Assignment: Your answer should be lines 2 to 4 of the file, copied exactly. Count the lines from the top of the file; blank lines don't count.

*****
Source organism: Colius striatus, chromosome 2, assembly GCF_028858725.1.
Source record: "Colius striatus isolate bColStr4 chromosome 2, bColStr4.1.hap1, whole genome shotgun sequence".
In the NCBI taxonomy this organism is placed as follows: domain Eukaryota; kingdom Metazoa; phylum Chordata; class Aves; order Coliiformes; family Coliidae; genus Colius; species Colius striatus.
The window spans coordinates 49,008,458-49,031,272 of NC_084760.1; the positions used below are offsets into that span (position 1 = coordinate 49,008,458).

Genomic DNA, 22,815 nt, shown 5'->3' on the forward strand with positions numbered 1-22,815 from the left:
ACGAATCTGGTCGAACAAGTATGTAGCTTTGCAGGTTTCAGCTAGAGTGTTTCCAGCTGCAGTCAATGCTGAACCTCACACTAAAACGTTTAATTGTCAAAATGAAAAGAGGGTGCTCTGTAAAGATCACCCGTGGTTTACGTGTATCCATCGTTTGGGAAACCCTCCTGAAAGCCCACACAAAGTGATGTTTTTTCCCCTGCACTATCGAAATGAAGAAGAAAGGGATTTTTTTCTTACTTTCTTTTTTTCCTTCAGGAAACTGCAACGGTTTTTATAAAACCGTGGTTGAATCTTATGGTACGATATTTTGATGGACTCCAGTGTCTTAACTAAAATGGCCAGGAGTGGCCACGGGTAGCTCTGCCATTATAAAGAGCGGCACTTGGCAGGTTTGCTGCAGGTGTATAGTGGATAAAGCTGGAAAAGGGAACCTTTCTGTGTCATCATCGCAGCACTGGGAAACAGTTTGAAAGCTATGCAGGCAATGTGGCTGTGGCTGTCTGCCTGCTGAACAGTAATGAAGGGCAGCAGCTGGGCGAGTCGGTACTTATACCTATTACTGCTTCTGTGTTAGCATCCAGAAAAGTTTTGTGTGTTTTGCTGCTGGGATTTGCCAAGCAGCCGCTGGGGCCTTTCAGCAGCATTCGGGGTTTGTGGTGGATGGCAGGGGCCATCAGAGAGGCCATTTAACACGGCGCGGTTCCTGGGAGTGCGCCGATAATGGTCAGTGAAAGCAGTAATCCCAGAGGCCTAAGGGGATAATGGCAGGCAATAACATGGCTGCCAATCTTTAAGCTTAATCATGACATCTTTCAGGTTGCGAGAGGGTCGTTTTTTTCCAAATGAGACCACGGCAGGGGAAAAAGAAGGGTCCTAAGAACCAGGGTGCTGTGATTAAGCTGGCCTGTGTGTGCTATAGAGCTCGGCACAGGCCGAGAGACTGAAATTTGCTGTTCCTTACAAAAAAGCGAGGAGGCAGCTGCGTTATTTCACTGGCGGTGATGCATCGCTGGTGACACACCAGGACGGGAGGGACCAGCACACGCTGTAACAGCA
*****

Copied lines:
Source record: "Colius striatus isolate bColStr4 chromosome 2, bColStr4.1.hap1, whole genome shotgun sequence".
In the NCBI taxonomy this organism is placed as follows: domain Eukaryota; kingdom Metazoa; phylum Chordata; class Aves; order Coliiformes; family Coliidae; genus Colius; species Colius striatus.
The window spans coordinates 49,008,458-49,031,272 of NC_084760.1; the positions used below are offsets into that span (position 1 = coordinate 49,008,458).